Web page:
Maximum City – Do You Like Delhi?
The Delhi walla‘s pretension in writing makes me want to lodge a bullet in his balls – Blogger Nimpipi, the woodchuck chucks
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The Capital is everyone’s favorite punching bag.
[Picture by Mayank Austen Soofi]
Do you like Delhi? This is the question The Delhi Walla put to a few people. This is what they said:
“I detest Delhi”
This town is a collection of tombs. You stand at the top of Humayun’s Tomb and all you would see are Muslim rubbles made from the demolition of Hindu temples. Being from the south where we have temples older than 400 years, it is disturbing to not to come across any pre-18th century Hindu monument. But why talk of monuments, I’ve yet to see a jhopri in the Capital. It seems all the poor people have been thrown out. Where are they living? This forced dumping is unimaginable in Bombay from where I come from. And Delhi’s people? You know this is a city of refugees and everyone behaves like one. Everyone acts just as a hungry crowd would behave if you throw biscuit crumbs on them. Honestly, I’m sick of this place. It’s like a cul-de-sac. If all Delhi had one neck, I would have happily squeezed it. According to Mahabharat, this is the last Delhi. That’s a relief.
Ashok Rao Kavi, gay activist, living in Delhi since 2006
Delhi resists orderliness, unless it is enforced with a big stick. This a city which was sadly at its most compliant with rules and law during Indira Gandhi’s Emergency.
Siddhartha Basu, TV producer
“Wouldn’t change it for the world”
Yes, you’ve seen other great cities. But here you have family and friends. Here you’ve lived all your life. Here you don’t have to ask for directions. You are part of the scene. You know people and people know you. Some say Delhi may be heading towards being an impersonal city but in our days, it was said to be an overgrown village. Everyone knew everybody. That’s the way it should be.
KD Singh, bookseller, The Book Shop, Jor Bagh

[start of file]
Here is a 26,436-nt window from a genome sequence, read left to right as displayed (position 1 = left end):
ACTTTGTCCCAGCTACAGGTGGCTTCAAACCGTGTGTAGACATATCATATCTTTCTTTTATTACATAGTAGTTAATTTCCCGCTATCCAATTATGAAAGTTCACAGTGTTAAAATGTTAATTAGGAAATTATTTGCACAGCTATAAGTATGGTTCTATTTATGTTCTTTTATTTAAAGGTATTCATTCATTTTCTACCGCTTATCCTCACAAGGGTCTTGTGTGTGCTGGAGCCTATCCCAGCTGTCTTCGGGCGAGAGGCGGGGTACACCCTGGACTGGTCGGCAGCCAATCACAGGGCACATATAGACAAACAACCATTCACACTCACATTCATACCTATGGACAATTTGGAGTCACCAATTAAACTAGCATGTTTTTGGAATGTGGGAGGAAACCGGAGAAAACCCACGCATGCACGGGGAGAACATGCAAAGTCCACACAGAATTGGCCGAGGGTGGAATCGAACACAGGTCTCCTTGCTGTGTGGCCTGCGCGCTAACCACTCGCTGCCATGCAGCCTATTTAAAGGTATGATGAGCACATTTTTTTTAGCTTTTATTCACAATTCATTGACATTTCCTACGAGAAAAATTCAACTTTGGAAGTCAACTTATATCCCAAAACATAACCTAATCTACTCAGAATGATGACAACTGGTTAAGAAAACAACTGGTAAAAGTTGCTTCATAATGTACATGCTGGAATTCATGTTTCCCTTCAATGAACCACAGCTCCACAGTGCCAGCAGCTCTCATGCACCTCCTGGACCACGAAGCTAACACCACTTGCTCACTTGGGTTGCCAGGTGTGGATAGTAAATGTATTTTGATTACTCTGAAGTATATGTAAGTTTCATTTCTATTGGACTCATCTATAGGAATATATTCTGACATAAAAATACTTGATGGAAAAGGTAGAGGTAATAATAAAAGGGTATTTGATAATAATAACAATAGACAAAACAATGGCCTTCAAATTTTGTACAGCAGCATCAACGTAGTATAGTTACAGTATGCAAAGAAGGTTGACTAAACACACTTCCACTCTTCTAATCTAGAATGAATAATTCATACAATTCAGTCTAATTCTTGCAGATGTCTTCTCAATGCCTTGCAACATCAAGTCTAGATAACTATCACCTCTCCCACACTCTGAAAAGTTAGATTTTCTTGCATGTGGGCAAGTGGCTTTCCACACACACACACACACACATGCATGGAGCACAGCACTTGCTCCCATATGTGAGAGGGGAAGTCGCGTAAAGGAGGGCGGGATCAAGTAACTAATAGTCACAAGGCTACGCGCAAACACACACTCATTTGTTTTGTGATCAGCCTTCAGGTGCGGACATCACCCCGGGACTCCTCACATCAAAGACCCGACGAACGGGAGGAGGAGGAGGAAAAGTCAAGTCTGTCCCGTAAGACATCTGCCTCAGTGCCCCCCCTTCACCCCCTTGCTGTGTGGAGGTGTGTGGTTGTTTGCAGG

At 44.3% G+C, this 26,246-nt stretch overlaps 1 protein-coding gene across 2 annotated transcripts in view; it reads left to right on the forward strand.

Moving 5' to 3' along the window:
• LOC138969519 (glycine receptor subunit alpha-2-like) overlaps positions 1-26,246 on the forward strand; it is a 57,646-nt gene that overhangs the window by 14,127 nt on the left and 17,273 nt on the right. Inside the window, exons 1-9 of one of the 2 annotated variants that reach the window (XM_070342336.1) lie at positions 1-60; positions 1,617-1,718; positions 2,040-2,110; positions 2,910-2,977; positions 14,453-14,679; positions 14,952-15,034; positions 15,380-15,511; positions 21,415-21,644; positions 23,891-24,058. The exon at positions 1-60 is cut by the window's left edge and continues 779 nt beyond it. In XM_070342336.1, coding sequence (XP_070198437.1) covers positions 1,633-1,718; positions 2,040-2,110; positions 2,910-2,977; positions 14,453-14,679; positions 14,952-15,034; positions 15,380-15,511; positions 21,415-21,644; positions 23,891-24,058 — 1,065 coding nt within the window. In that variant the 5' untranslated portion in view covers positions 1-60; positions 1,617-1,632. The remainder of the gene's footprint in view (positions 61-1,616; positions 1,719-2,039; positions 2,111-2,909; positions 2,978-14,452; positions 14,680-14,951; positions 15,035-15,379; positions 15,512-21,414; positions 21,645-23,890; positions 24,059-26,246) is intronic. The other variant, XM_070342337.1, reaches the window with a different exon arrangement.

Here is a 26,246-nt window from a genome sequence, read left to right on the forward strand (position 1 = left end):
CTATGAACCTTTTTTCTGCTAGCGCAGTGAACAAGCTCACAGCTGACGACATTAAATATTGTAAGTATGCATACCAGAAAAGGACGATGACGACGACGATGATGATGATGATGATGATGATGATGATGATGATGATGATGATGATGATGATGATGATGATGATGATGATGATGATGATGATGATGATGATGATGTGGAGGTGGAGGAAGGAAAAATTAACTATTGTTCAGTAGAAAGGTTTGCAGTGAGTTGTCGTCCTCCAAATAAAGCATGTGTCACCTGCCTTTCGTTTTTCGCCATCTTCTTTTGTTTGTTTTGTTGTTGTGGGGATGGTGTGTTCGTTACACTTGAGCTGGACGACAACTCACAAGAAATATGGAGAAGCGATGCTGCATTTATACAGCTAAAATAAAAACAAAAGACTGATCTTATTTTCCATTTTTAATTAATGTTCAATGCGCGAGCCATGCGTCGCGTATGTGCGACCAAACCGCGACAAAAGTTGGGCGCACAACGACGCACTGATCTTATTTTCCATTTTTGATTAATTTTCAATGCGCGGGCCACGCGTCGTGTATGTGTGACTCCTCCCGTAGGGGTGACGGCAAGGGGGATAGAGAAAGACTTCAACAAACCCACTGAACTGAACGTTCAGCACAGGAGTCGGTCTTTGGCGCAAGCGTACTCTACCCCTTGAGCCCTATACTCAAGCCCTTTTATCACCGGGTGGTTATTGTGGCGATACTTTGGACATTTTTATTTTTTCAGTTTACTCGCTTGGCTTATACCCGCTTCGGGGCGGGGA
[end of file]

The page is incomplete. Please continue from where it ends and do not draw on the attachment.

“Not a real city”
Delhi is not a city. It is a vast village, rural in its aspect and attitudes. And it can never ever become a real city. Real cities live out their lives on the street, where markets and private residences are not flung far apart, where there are public spaces for all to enjoy safely, where there are pavements for a cooling evening stroll. Delhi, instead, is private and centred around its drawing rooms. Civic infrastructure, while perhaps the best in the country, is still a joke by international standards. The rule of law is a cruel fiction. As for its citizens, the less said the better. After all, here is a place that brings out the worst in all of us.
Amit Dixit, travel writer
I live near Humayun’s Tomb and there you see tourists coming and going in great numbers. But instead of clicking the photographs of the monument, they click the picture of the squalor around. They take pictures of beggars, lepers and drunkards. I agree that our authorities do much for the upkeep of monuments but they hardly do anything to spruce up the surroundings. For instance, the railings at Humayun’s Tomb are covered with the clothes of beggars. And what to say about Delhiites? Everyday you hear of girls being raped. Everybody cheats. We as a people must change. This is a very sad situation.
Anjolie Ela Menon, painter
Delhi is a historical city without memory of its history, or much to show for it. All that are left are PWD invaded, ASI stigmatized sores. History has evaporated under heat, dust, and the rampaging horde of chole bhature, poverty, and paisa. The refugee has killed its refuge. It isn’t a commercial city, or even a political city. Once it was a babu city. Now, it’s just a woven silk tapestry of a vision of Kafka. It is a city about nothing. But what are cities about either way? Some have charm, some commerce, some culture, and others history; some all. Singapore and Taipei have come to symbolize the inert utilitarian ideal. Cities like Paris epitomize culture, and history. Third world however has perfected a city about nothing. We are a city without culture, and our culture exists without a city. Since history, cities have been places where culture was perfected, thought about, perfected, written, memorialized. Today cities are unmoored lampposts of venal globalization, greed, and vivid tableaus of the toll that such acts take on a country and the soul.
Gaurav Sood, blogger